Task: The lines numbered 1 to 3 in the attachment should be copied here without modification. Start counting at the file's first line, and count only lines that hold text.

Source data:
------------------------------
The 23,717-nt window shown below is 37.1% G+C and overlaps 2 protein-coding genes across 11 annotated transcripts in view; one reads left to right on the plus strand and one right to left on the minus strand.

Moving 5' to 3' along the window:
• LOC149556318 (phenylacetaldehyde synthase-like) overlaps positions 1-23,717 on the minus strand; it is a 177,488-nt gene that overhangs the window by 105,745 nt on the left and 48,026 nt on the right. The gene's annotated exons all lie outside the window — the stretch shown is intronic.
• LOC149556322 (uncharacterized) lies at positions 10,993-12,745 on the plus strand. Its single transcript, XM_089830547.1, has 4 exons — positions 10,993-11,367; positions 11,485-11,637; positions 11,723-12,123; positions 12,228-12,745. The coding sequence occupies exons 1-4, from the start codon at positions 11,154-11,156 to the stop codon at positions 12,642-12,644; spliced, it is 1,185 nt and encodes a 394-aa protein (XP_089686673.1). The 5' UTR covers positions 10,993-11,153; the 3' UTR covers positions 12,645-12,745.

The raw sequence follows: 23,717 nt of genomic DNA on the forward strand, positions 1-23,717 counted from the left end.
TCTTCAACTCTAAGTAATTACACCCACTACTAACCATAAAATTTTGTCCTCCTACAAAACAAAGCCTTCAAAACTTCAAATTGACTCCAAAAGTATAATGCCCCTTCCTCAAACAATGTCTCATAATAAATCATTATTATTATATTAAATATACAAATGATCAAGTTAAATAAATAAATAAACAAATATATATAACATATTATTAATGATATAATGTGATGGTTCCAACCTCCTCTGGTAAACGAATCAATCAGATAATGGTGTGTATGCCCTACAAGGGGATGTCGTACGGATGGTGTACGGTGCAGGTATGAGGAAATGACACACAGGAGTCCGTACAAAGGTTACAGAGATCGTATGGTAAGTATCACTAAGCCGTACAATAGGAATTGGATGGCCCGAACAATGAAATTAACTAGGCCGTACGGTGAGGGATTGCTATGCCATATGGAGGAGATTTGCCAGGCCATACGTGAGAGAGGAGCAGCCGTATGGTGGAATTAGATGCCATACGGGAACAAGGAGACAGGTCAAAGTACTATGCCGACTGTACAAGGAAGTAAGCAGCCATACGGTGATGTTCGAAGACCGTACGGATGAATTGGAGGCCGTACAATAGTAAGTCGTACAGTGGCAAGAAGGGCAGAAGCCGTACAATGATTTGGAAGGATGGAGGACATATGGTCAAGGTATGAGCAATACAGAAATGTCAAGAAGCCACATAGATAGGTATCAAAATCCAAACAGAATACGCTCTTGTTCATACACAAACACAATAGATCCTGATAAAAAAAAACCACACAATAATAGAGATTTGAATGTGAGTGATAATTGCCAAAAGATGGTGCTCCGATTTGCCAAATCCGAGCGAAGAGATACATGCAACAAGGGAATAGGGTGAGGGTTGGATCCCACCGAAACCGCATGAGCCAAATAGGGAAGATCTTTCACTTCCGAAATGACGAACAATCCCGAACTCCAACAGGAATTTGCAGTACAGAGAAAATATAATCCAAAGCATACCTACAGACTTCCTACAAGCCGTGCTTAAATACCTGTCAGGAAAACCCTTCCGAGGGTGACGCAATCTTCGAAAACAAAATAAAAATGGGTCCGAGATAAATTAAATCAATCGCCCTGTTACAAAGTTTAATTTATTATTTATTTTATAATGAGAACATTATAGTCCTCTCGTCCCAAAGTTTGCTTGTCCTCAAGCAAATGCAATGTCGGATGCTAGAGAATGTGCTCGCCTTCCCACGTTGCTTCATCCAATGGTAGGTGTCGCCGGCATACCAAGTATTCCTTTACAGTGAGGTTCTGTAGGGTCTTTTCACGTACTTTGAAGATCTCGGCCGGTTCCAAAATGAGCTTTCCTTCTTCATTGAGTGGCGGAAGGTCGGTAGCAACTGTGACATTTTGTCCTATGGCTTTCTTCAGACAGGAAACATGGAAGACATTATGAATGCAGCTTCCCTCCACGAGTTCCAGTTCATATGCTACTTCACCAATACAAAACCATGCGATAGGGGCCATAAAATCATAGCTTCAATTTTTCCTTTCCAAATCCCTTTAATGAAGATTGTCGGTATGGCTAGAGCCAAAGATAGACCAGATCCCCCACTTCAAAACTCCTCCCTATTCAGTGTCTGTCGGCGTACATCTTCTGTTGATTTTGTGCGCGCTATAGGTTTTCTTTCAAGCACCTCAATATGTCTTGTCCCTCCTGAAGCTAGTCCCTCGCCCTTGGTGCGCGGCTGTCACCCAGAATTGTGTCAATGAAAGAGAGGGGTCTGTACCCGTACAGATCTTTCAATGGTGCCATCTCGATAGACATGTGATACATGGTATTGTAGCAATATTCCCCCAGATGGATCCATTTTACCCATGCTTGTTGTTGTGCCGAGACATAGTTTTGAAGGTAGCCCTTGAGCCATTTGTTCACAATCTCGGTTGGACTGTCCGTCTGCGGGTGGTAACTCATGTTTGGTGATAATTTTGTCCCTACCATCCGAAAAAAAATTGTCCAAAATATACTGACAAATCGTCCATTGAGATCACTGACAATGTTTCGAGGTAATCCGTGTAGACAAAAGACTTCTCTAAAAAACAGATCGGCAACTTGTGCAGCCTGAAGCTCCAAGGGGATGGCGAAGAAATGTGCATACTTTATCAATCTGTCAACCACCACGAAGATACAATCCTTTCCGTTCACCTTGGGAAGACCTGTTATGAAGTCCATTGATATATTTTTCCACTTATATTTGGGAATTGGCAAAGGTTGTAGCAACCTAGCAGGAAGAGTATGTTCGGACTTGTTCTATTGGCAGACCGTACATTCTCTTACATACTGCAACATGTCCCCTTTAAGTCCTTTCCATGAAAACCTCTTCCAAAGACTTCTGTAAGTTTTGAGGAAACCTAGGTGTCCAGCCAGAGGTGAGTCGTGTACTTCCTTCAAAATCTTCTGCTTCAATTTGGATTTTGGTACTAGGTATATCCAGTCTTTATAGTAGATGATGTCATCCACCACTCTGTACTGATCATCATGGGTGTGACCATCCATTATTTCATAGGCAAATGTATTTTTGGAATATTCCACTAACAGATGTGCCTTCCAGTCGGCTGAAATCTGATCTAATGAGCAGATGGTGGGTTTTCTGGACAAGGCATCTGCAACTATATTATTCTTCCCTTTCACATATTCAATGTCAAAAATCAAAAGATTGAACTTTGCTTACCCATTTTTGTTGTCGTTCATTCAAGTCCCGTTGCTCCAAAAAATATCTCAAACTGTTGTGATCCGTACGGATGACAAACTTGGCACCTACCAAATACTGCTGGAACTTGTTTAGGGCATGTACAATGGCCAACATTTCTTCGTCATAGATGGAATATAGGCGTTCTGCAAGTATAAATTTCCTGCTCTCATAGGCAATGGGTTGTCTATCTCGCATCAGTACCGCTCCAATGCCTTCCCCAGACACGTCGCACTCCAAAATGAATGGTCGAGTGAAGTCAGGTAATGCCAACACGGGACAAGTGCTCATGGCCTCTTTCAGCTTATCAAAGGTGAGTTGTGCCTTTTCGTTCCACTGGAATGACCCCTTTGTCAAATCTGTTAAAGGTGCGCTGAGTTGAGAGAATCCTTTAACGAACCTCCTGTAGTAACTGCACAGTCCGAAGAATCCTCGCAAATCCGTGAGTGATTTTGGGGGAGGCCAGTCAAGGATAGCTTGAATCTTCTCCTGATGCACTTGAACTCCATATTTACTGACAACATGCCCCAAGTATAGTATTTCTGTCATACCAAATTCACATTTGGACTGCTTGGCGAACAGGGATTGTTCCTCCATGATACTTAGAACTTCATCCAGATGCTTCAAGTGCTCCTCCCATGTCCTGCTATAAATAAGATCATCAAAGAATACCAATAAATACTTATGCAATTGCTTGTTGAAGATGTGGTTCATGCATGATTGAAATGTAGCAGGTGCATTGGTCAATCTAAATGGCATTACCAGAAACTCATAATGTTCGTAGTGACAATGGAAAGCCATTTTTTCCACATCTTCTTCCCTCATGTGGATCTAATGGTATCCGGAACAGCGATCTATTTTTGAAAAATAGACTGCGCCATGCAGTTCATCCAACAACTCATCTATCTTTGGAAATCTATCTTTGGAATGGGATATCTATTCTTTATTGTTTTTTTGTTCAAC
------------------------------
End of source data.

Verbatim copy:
The 23,717-nt window shown below is 37.1% G+C and overlaps 2 protein-coding genes across 11 annotated transcripts in view; one reads left to right on the plus strand and one right to left on the minus strand.

Moving 5' to 3' along the window:
• LOC149556318 (phenylacetaldehyde synthase-like) overlaps positions 1-23,717 on the minus strand; it is a 177,488-nt gene that overhangs the window by 105,745 nt on the left and 48,026 nt on the right. The gene's annotated exons all lie outside the window — the stretch shown is intronic.